Arm introduced their first “Automotive Enhanced” processor with Cortex-A76AE last September. The processor targets autonomous driving applications, and comes with extra safety features such Dual Core Lock-Step (DCLS) running the same code on two different cores to continuously check the execution result is the same on both.
The company has now unveiled a second AE core with Cortex-A65AE, which Arm claims is the first multithreaded Automotive Enhanced Cortex-A CPU technology to deliver the highest safety levels with Dual Core Lock-Step (DCLS).
Arm Cortex-A65AE specifications:
- Architecture – Armv8-A (Harvard)
- Extensions – Armv8.1, Armv8.2, Cryptography, RAS, and Armv8.3 (LDAPR instructions only)
- ISA support – A64
- Out-of-order Pipeline
- NEON/Floating Point Unit
- Optional Cryptography Unit
- Max number of CPUs in cluster – Eight
- Physical Addressing (PA) – 44-bit
- Dual Core Lock-Step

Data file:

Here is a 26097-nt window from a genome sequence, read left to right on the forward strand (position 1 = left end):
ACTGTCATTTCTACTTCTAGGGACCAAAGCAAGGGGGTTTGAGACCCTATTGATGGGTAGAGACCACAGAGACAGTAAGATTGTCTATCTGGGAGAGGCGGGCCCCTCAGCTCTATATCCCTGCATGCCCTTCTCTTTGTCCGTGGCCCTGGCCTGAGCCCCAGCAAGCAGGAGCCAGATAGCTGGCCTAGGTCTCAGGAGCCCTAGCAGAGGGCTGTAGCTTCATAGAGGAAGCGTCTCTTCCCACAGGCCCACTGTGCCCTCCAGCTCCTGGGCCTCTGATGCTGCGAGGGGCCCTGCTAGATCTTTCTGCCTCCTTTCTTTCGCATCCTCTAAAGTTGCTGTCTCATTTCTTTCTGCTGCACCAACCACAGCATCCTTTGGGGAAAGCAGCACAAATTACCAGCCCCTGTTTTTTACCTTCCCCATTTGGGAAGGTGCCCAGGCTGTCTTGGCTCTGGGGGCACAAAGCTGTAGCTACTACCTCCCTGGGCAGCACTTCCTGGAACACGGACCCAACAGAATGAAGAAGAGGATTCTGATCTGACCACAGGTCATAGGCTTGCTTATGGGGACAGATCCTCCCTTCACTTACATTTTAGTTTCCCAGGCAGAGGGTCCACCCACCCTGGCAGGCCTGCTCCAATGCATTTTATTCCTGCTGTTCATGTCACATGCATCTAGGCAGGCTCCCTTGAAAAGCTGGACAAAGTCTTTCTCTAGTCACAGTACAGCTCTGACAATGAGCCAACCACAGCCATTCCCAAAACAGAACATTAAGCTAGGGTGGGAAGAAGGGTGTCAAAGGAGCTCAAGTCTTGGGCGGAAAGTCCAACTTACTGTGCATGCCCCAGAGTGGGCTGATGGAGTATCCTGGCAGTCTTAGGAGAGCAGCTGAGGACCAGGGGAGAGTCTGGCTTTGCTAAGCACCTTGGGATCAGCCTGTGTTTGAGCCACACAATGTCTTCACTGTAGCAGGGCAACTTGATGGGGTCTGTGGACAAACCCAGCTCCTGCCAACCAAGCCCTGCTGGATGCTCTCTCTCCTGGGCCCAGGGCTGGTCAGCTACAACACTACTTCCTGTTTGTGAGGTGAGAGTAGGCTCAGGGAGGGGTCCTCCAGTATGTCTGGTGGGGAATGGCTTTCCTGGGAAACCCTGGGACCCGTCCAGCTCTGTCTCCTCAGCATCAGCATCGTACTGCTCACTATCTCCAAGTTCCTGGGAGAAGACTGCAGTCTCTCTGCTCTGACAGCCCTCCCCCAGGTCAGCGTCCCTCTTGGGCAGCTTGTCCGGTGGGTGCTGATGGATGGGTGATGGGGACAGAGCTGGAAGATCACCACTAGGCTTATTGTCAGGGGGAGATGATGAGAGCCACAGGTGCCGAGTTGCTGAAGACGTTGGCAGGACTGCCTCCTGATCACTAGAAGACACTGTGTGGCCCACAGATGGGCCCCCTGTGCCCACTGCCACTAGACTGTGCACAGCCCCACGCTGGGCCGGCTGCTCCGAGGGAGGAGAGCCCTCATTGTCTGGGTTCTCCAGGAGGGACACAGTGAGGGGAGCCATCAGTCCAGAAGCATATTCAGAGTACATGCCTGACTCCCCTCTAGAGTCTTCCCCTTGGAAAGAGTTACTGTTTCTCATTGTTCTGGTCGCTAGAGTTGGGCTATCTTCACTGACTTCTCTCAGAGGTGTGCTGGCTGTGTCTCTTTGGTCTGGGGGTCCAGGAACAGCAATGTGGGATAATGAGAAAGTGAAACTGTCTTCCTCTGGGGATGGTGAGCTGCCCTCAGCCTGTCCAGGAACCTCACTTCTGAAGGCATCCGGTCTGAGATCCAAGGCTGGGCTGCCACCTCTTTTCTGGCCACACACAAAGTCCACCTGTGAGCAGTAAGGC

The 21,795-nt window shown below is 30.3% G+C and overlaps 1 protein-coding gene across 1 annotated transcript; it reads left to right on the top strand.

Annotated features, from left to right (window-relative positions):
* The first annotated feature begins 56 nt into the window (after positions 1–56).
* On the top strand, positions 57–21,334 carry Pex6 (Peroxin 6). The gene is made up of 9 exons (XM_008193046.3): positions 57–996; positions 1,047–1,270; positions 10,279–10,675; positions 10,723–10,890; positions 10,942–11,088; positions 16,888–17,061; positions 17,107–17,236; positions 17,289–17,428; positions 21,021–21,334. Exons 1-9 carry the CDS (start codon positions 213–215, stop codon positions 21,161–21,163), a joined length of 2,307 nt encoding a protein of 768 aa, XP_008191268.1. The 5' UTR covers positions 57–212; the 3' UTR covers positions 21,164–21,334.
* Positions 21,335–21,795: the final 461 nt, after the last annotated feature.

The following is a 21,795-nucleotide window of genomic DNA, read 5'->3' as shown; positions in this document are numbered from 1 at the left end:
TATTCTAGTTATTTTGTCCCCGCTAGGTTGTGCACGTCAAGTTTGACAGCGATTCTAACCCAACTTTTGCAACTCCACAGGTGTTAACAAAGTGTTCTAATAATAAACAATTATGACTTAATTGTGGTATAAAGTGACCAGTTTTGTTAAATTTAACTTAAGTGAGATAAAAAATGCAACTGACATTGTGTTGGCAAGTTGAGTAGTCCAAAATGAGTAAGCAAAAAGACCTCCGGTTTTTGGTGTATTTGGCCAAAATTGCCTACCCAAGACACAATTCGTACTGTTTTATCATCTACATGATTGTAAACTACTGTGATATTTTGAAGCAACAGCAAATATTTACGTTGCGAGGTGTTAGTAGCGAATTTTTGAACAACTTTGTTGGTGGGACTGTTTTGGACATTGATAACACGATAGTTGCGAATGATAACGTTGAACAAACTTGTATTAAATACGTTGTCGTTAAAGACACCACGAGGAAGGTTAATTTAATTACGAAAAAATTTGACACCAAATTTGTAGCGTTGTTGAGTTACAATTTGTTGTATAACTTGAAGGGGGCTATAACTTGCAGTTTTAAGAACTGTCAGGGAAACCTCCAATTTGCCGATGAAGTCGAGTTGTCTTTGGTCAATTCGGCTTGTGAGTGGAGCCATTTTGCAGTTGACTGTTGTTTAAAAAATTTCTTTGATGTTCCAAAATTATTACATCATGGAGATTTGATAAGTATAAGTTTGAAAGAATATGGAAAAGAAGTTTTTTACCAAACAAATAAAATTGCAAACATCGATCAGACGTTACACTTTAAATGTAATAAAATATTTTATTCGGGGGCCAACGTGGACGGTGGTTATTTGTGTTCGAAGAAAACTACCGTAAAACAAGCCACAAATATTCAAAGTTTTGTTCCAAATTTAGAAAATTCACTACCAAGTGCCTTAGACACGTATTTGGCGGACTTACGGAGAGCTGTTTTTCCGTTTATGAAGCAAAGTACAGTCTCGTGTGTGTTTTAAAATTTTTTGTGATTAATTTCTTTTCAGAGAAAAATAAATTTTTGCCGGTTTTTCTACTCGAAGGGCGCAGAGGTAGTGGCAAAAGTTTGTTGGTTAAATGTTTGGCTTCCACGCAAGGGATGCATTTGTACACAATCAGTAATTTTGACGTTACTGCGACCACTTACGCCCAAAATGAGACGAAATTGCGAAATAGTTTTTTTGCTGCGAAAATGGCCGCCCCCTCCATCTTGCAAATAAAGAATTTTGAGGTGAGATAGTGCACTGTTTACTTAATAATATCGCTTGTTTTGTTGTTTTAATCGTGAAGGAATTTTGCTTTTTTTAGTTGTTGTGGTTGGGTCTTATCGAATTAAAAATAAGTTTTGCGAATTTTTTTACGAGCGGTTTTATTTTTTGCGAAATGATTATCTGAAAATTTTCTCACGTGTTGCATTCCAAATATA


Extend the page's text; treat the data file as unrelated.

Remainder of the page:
- Memory system and external interfaces
- L1 I-Cache / D-Cache – 16KB to 64KB
- L2 Cache – 64KB to 256KB
- L3 Cache – Optional, 512KB to 4MB
- ECC Support, LPAE support
- Bus interfaces – AMBA ACE or CHI
- Optional ACP
- Optional Peripheral Port
- Functional Safety Support – ASIL D diagnostics
- Security – TrustZone
- Interrupts – GIC interface, GICv4
- Generic Armv8-A timer
- Debug – Armv8-A (plus Armv8.2-A extensions)
- CoreSight – CoreSightv3
- Embedded Trace Macrocell – ETMv4.2 (instruction trace)
The main benefit include high throughput performance with dual-threaded, out-of-order execution, split-Lock capability which offers the flexibility to operate in two modes: split mode for performance and lock mode for safety, and fault-tolerant operation in lock mode with DCLS. The processor is suitable for automotive, industrial automation, and aviation applications.
Compared to Cortex-A53, Arm Cortex A65AE delivers 70% improved integer performance per core, 3.5x higher memory throughput for memory intensive automotive workloads, and over 6x higher read bandwidth on low-latency ACP for closely-coupled accelerators. There’s no word whether a consumer Cortex-A65 will also become available.
Jean-Luc started CNX Software in 2010 as a part-time endeavor, before quitting his job as a software engineering manager, and starting to write daily news, and reviews full time later in 2011.
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